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Steve Gowin

Something of Asparagus

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When Bud Stump limped away from the Woodward State Hospital, he wore only thin pajamas and canvas slippers. That was mid-November, long after asparagus season.

The Stumps had kept a two-bedroom shack and garden across Pleasant Street from us, but no one had occupied that place for a long long time. On summer nights it smelled of kerosene and lard as if it could burn away at any moment.

At the lot’s corner, after summer rain, dark green asparagus pushed up wild beside a creosote post. My father claimed that when Stumps still lived there, Bud had hunched out every summer’s full moon to eat the stalks raw. The Stumps, he said, knew something of asparagus.

The rest of us remembered the worst. Ignorance. Filth. Incest. We’d never forget Bud’s crooked spine humping up his shoulder and how his forehead slumped low over a mouth of jagged brown teeth. We repeated his birth story, an aunt who’d bore him deformed, back and hip and head, a mooncalf.

Everyone said that “most Stumps’d served time in Fort Madison for deviances one kind or other.” But Dad said, as far as he knew, Bud was harmless, had never committed a crime, although the poor thing did walk by night.

Sometimes in early morning, you’d find him curled up like a sick bat asleep on someone’s porch. And one midnight, Mrs. Lorelei LeBlanc caught him bent over her garbage cans, paws to his mouth raccoon like, scarfing discarded vegetables. Mostly though, he roamed the starlit woods.

They’d finally committed Bud to Woodward “for his own good.” But he did run away occasionally, and as he’d done before, this time, he’d made the thirty miles’ home, and hidden himself well until someone reported a tiny midnight fire, somebody, in the willows, near the river bridge.

Everyone presumed Sheriff Wright would drive out, as usual, lure Bud into the prowler with a sweet or a shiny gewgaw, and take him back North, back to the hospital. Normally, Bud accepted it all quietly, but this time, neither the Sheriff nor his deputies couldn’t locate him. Bud had “gone to ground.”

By mid-December we were suffering a string of break-ins and burglaries. The thief was stealing canned goods mainly, but also cooking utensils and bedding. Old Lady Cutschall reported that “surely Bud Stumps” had robbed her of “every tin of Spam in the house, every single one.”

She also claimed that he’d taken her new flannel nighty. “The fiend’s going as a woman,” she’d proclaimed. But Dad disagreed. The nightgown had been stuffed into a pillowcase. Bud wanted blankets and bedding and had taken nightclothes only by mistake.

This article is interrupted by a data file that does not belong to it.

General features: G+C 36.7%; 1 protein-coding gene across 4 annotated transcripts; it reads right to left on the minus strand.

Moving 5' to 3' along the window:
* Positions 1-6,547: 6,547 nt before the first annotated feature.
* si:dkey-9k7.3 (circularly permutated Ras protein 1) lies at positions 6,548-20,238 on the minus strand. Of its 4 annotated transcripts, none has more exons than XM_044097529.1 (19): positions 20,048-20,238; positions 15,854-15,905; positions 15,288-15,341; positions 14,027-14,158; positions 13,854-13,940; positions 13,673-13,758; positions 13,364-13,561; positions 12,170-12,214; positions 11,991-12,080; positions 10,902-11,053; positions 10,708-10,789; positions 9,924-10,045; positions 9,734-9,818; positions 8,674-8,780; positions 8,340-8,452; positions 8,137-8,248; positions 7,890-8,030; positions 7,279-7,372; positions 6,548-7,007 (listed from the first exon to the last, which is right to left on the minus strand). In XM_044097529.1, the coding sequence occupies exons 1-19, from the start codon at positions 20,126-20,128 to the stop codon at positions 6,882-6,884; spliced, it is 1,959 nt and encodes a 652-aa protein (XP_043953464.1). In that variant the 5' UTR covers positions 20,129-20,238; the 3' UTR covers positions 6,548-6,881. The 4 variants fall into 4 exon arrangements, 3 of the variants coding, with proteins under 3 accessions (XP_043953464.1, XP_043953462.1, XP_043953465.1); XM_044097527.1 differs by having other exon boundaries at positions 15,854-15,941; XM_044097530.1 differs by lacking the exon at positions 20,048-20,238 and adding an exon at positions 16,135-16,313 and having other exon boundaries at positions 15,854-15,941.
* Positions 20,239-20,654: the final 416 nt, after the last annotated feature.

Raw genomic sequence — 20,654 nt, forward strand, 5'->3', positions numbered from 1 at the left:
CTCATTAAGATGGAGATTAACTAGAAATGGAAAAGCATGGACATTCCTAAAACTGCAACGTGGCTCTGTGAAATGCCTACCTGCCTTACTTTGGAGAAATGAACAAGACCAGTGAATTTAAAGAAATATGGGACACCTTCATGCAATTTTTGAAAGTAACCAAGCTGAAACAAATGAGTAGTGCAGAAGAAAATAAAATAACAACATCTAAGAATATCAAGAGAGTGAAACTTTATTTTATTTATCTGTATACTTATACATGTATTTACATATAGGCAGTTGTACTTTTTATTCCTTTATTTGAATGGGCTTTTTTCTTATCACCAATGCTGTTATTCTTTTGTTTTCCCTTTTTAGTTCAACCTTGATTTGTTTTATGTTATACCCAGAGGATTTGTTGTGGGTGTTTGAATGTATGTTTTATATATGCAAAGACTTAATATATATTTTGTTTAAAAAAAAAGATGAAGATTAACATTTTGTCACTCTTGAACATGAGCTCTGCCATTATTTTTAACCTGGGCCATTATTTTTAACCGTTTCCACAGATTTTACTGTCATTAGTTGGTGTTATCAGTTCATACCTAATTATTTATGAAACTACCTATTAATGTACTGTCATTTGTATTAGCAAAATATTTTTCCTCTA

Wild stories of the mad hermit spread. The Dooley brothers, Daryl, the slobbery one, and Bill, the slow one, claimed the woodsman had come across them in the oaks where the Rock Island cut around the river bluff.

He’d blindfolded them, walked them to his lair, and given them Hershey bars and Cokes. They said he grew tall green stalks of healing herbs, even in winter, and showed them a library of leather bound secrets in steamer trunks buried in the earth.

They told of a pet raccoon to whom he spoke and who answered in human language, although not in a tongue they understood. But in spite of other kids finding old campfires and burnt out meat tins, no one had really seen Bud Stump; no one had encountered our boogey man.

Meanwhile, the robberies continued. Bud stole newspapers, sleeping bags, instant mashed potatoes, powdered milk, and a little holiday fudge, although he never touched a single Christmas present. John Jungman lost a ten-pound bag of dog food, a 20-gauge shotgun, and a box of Remington shells.

As the weather turned from very cold to bitter cold, the January wind blew away all Yule kindness, and although he’d never been violent, neither had he stolen weapons nor stayed out this long before. Our people remembered anew the hunched back crazy man running amok in winter’s night.

So with half a dozen town fathers from the Methodists and Saint Paul of the Shipwreck, the law organized a series of weekend possess. On the first and second outings, loud, ruddy townsmen canvased the leafless river bottoms with shotguns and cheap whiskey, to no avail.

But late one Sunday afternoon, the third posse, cooled in the chase and sober, did find him. Dad was there. Bud had been hiding North of town at the old Shambaugh place, near the river and only a quarter mile from the new house Shambaugh Jr. built on the old man’s death.

Near the hog sty, Bud sat upright back against the wall on a dirt floored chicken coop barefoot. He’d scattered newsprint everywhere to cut the wind. But even with layers of long johns and overalls, an insulated sweatshirt, and Old Lady Cutschall’s flannel nightgown, winter’d prevailed.

Frostbite had burned Bud’s cheeks and right hand gray and brittle, and gangrene had rotted his three left toes. He’d cradled Jungman’s 20-gauge between his knees, reached down with his left hand, and pulled the trigger.

The shotgun lay on the ground between his legs. Three hundred BBs had ripped through his throat, and Bud’s poor head lolled onto his humped shoulder. While his face had gone completely white, the cold had frozen his blood a dark scarlet even before it reached the hen house floor.

Dallas County cleaned him up and buried him in a pauper’s grave and took the Stump property for back taxes. Eventually they bulldozed the shack and burned it to the ground as an eyesore and public hazard.

These days the lot is only an ashy depression in the earth. But the good asparagus still sprouts by the creosote post. And after a rain, at summer’s full moon, raccoons dance hump backed around it.

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